I am a PhD researcher in Queen’s University Belfast, my research is focused on mental health stigma, art-based interventions and help-seeking behaviours, with a particular focus on Northern Ireland. I have recently completed a Masters in Research (Social Science), undertaking a scoping review of the evidence base for the use of art-based interventions in the area of adult mental health. I am also a social worker and currently work in the area of complex learning disability and mental health.
Increasing rates of poor mental health are growing public health concern. Within Northern Ireland mental health problems are the leading cause of disability with 1 in 5 people having a diagnosable mental health condition at any one time. This statistic is also reflected in children’s mental health where it is estimated that 45,000 children are also impacted by poor mental health. Rates are 25% higher in Northern Ireland than the remainder of the United Kingdom.
Stigma continues to be a major barrier that impedes people seeking help for mental health difficulties. Global estimates suggest that 70% people with poor mental health receive no treatment in clinical settings due to stimga. The conceptual understanding of stigma is found in the work of Goffman. Stigma can place a distinguished and different lablel on the indiviudal where they often have to choose between disclosure and silence. The impact of stimga has often been described as more debiitating that the mental heatlh condition itself.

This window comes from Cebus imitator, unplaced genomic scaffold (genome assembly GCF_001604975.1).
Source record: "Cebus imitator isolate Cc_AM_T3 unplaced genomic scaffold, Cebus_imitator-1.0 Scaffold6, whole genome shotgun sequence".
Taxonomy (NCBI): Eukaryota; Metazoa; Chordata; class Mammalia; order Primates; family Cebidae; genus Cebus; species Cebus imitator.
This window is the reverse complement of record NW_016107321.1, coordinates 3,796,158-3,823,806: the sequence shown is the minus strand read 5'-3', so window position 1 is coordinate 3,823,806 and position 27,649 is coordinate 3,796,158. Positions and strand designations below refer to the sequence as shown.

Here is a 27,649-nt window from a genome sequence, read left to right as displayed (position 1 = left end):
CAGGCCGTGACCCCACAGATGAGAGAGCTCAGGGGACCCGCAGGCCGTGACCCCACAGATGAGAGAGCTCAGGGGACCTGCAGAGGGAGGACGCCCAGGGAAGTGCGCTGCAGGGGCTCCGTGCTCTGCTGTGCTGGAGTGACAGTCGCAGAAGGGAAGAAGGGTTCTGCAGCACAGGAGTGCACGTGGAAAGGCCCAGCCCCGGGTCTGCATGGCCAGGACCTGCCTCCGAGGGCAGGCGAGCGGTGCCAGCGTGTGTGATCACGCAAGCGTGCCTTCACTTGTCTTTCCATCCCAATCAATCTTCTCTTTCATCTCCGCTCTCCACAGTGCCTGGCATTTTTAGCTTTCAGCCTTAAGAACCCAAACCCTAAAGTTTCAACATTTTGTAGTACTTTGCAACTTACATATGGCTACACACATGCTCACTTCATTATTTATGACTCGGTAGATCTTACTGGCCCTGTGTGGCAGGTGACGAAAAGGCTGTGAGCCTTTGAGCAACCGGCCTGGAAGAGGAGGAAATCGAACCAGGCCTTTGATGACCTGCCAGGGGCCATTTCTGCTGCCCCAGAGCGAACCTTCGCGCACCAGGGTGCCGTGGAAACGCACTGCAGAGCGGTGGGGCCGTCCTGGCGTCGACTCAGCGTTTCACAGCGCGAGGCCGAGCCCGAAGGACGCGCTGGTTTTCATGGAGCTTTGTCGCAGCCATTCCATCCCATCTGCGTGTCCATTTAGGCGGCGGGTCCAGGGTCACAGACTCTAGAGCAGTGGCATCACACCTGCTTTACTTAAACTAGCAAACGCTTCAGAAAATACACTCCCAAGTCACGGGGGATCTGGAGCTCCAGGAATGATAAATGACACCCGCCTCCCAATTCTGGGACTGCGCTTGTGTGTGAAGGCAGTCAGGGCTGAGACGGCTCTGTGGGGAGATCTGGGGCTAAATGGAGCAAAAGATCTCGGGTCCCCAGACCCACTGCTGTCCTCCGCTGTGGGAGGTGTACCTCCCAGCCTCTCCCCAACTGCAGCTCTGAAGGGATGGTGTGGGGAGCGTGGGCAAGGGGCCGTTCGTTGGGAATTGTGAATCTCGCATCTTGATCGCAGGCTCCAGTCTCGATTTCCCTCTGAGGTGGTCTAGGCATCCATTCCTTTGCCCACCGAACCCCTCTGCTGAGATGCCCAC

There is now a growing evidnece base that supports the benefical impact of art-based interventions in the area of mental health and it is the aim of this research to interrogate the relationship between such interventions and their interplay with stigma and help-seeking behaviour through a mixed methods research design.